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Year : 2013  |  Volume : 16  |  Issue : 4  |  Page : 521-525

Pediatric HIV in Kano, Nigeria

Department of Paediatrics, Aminu Kano Teaching Hospital, Kano, Nigeria

Correspondence Address:
P N Obiagwu
Department of Paediatrics, Aminu Kano Teaching Hospital, Kano
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Source of Support: None, Conflict of Interest: None

DOI: 10.4103/1119-3077.116905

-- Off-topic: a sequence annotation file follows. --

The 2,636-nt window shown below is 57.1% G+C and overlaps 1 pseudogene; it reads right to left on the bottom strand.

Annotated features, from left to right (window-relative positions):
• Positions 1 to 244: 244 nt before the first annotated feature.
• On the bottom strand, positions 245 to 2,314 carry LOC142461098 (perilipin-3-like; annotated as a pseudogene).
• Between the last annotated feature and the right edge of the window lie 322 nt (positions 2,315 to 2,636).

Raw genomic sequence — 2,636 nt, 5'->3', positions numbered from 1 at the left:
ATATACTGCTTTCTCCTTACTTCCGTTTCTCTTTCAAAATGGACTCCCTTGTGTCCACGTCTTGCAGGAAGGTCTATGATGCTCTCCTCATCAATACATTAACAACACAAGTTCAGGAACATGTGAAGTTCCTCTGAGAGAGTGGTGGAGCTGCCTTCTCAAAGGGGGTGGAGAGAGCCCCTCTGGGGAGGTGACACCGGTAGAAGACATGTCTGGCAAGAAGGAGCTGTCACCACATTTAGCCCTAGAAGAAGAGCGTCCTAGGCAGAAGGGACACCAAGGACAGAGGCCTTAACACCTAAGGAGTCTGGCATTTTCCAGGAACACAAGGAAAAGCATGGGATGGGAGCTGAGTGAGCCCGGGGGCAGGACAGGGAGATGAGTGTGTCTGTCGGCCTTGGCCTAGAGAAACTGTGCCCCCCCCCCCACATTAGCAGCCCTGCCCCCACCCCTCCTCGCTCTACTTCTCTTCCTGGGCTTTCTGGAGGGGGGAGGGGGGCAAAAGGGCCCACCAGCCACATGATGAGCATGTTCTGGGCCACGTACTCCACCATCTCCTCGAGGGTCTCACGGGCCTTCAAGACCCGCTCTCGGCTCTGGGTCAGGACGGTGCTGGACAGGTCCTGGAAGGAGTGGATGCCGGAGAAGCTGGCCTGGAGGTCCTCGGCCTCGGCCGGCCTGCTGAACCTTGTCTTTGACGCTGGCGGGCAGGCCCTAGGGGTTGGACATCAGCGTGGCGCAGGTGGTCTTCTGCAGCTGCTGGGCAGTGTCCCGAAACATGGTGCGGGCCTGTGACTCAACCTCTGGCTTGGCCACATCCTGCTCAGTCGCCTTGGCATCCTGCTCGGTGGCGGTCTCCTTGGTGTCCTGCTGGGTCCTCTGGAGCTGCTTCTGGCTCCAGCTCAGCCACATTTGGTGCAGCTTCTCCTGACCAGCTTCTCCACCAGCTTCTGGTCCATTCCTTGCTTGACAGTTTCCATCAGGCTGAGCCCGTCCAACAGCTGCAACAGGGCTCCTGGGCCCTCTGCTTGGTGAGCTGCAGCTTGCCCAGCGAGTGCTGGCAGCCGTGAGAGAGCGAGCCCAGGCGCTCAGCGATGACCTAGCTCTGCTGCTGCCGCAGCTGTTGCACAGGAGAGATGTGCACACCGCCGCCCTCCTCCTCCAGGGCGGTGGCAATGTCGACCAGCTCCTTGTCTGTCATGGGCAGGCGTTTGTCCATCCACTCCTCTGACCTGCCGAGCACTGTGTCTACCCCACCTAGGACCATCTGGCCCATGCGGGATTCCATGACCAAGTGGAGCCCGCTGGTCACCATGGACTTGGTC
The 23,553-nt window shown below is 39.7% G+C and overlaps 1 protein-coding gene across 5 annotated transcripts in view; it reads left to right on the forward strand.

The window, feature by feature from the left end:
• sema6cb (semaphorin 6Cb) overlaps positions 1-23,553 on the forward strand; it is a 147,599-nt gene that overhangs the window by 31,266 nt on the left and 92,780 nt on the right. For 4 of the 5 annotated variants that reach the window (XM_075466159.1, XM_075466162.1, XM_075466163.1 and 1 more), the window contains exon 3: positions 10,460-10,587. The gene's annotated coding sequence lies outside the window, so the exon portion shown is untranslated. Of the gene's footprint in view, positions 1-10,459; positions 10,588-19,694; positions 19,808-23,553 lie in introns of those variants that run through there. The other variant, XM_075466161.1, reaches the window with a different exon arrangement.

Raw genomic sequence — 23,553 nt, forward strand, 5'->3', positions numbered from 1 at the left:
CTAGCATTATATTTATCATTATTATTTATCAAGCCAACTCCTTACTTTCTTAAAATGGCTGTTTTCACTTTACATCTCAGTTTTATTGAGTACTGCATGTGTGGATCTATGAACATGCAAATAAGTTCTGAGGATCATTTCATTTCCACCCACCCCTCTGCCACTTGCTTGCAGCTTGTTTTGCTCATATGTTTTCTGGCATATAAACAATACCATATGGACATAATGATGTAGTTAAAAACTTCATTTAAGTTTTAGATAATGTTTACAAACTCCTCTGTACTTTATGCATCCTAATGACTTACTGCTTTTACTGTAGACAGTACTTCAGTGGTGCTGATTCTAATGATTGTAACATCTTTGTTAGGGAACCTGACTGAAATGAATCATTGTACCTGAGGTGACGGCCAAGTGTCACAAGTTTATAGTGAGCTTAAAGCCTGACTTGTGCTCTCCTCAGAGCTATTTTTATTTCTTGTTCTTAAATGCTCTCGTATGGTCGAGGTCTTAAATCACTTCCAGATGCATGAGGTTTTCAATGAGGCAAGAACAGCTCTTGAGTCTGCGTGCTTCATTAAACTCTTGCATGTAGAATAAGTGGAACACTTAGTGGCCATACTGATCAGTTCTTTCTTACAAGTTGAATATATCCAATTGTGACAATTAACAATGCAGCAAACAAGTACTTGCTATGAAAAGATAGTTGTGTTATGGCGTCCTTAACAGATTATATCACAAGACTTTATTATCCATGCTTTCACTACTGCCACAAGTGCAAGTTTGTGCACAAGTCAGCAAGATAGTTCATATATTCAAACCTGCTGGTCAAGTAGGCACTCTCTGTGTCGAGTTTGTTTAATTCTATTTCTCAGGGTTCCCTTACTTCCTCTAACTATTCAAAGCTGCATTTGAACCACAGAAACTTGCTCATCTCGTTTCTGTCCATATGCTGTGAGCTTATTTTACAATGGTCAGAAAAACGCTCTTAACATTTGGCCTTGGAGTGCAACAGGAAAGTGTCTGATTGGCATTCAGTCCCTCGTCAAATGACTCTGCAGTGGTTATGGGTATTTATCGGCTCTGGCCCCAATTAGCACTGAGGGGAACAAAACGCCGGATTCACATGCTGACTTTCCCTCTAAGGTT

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Background: Pediatric human immunodeficiency virus (HIV) infection is still an important public health issue despite a decrease in global, national, and local seroprevalence rates. Design: A prospective, hospital-based study was conducted. Materials and Methods: One-hundred and sixty children presenting for the first time to the hospital were studied. Each child had a detailed physical examination and initial double rapid HIV antibody tests. A virological confirmatory test was done for those aged less than 18 months of age with positive results. Mothers of HIV-infected children also had HIV testing. HIV-infected children were enrolled into HIV care and followed up for 6 months. Data were analyzed using the SPSS 16.0 for Windows. Results: Twenty-two (13.8%) children were confirmed HIV-infected. The mean age was 26.9 ± 30.8 months. Male to female ratio was 1.1:1. Probable modes of transmission were mother-to-child in 63.6%, group circumcision in 22.7%, sexual transmission in 9.1% and unscreened blood transfusion in 4.5%. The most frequent symptoms on presentation were fever in 95.4% of patients, cough and weight loss in 77.3% and diarrhoea in 59.1%. The most common signs were hepatomegaly in 77.3%, pyrexia and crepitations in 72.7%, and pallor in 40.9%. Commonly diagnosed conditions were undernutrition, diarrheal disease, oral thrush, and pneumonia. Tuberculosis co-infection was diagnosed in 18.2% of children. Fourteen (63.6%) children had advanced and severe immunodeficiency. Mortality rate over 6 months was 18.2%. Conclusion: Early diagnosis of pediatric HIV and prompt institution of treatment in children would go a long way in reducing the scourge of the disease.

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